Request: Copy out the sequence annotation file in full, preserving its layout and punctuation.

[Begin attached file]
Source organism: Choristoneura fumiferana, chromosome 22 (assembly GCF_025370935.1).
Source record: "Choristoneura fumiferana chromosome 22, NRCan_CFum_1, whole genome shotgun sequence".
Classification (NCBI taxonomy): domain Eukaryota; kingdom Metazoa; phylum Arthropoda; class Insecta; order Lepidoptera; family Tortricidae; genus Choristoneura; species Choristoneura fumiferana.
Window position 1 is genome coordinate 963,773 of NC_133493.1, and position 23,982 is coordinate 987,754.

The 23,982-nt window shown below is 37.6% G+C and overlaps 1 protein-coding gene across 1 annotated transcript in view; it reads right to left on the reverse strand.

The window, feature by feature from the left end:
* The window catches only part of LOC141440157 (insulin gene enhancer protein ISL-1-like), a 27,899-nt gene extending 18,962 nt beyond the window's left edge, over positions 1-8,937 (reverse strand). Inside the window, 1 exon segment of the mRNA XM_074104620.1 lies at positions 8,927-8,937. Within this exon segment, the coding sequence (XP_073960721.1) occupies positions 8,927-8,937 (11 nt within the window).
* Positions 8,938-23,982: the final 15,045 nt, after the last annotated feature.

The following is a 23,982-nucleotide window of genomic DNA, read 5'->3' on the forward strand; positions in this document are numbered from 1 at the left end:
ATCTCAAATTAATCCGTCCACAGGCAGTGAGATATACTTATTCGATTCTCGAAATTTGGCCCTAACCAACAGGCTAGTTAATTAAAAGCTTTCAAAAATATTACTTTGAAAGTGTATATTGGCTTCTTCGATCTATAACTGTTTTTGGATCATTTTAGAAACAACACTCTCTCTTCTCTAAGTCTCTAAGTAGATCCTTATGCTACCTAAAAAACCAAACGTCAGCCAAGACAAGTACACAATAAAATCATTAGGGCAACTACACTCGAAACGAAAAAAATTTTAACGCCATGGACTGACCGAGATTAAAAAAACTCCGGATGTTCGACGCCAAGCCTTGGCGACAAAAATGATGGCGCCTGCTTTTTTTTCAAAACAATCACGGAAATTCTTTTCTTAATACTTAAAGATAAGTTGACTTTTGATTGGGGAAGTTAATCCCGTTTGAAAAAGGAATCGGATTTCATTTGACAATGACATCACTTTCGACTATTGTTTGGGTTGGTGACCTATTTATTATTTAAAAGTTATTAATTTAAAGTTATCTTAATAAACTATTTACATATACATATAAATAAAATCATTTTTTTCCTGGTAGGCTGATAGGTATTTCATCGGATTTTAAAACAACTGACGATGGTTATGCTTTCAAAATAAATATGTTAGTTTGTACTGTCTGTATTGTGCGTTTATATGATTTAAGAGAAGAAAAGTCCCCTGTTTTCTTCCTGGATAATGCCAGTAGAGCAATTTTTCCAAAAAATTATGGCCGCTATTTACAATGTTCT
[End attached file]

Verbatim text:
Source organism: Choristoneura fumiferana, chromosome 22 (assembly GCF_025370935.1).
Source record: "Choristoneura fumiferana chromosome 22, NRCan_CFum_1, whole genome shotgun sequence".
Classification (NCBI taxonomy): domain Eukaryota; kingdom Metazoa; phylum Arthropoda; class Insecta; order Lepidoptera; family Tortricidae; genus Choristoneura; species Choristoneura fumiferana.
Window position 1 is genome coordinate 963,773 of NC_133493.1, and position 23,982 is coordinate 987,754.

The 23,982-nt window shown below is 37.6% G+C and overlaps 1 protein-coding gene across 1 annotated transcript in view; it reads right to left on the reverse strand.

The window, feature by feature from the left end:
* The window catches only part of LOC141440157 (insulin gene enhancer protein ISL-1-like), a 27,899-nt gene extending 18,962 nt beyond the window's left edge, over positions 1-8,937 (reverse strand). Inside the window, 1 exon segment of the mRNA XM_074104620.1 lies at positions 8,927-8,937. Within this exon segment, the coding sequence (XP_073960721.1) occupies positions 8,927-8,937 (11 nt within the window).
* Positions 8,938-23,982: the final 15,045 nt, after the last annotated feature.

The following is a 23,982-nucleotide window of genomic DNA, read 5'->3' on the forward strand; positions in this document are numbered from 1 at the left end:
ATCTCAAATTAATCCGTCCACAGGCAGTGAGATATACTTATTCGATTCTCGAAATTTGGCCCTAACCAACAGGCTAGTTAATTAAAAGCTTTCAAAAATATTACTTTGAAAGTGTATATTGGCTTCTTCGATCTATAACTGTTTTTGGATCATTTTAGAAACAACACTCTCTCTTCTCTAAGTCTCTAAGTAGATCCTTATGCTACCTAAAAAACCAAACGTCAGCCAAGACAAGTACACAATAAAATCATTAGGGCAACTACACTCGAAACGAAAAAAATTTTAACGCCATGGACTGACCGAGATTAAAAAAACTCCGGATGTTCGACGCCAAGCCTTGGCGACAAAAATGATGGCGCCTGCTTTTTTTTCAAAACAATCACGGAAATTCTTTTCTTAATACTTAAAGATAAGTTGACTTTTGATTGGGGAAGTTAATCCCGTTTGAAAAAGGAATCGGATTTCATTTGACAATGACATCACTTTCGACTATTGTTTGGGTTGGTGACCTATTTATTATTTAAAAGTTATTAATTTAAAGTTATCTTAATAAACTATTTACATATACATATAAATAAAATCATTTTTTTCCTGGTAGGCTGATAGGTATTTCATCGGATTTTAAAACAACTGACGATGGTTATGCTTTCAAAATAAATATGTTAGTTTGTACTGTCTGTATTGTGCGTTTATATGATTTAAGAGAAGAAAAGTCCCCTGTTTTCTTCCTGGATAATGCCAGTAGAGCAATTTTTCCAAAAAATTATGGCCGCTATTTACAATGTTCT